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The use of baseline covariates in cross-over studies

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If you have a question about this talk, please contact Michael Sweeting.

In many settings, cross-over trials that have within-period baseline measurements are analysed wrongly . A `conventional’ analysis of covariance in this setting uses each baseline as a covariate for the following outcome variable in the same period, but not for any other outcome. If used with random subject effects such an analysis leads to biased treatment comparisons; this is an example of cross-level bias. Using a postulated covariance structure that reflects the symmetry of the cross-over setting, such bias can be quantified and, at the same time, potential gains and losses in efficiency through the use of the baselines can be investigated. Alternative methods of analysis are described that avoid the cross-level bias. The development is illustrated with two example trials, one balanced and orthogonal, and one highly unbalanced and non-orthogonal.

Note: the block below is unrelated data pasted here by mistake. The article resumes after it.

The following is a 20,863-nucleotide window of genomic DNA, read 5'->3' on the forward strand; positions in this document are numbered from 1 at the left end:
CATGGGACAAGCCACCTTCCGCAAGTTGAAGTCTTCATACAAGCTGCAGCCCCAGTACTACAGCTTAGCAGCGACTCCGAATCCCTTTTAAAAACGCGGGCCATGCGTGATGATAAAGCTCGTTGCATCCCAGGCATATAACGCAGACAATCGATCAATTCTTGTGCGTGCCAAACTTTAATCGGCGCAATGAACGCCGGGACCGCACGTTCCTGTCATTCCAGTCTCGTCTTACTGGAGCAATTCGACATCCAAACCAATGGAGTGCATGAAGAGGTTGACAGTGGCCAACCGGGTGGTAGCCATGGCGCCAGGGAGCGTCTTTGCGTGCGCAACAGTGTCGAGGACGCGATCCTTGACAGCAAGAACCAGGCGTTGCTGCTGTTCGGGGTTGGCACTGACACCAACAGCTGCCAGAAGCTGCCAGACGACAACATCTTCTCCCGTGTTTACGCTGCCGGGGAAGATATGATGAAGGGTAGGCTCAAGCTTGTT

This talk is part of the MRC Biostatistics Unit Seminars series.

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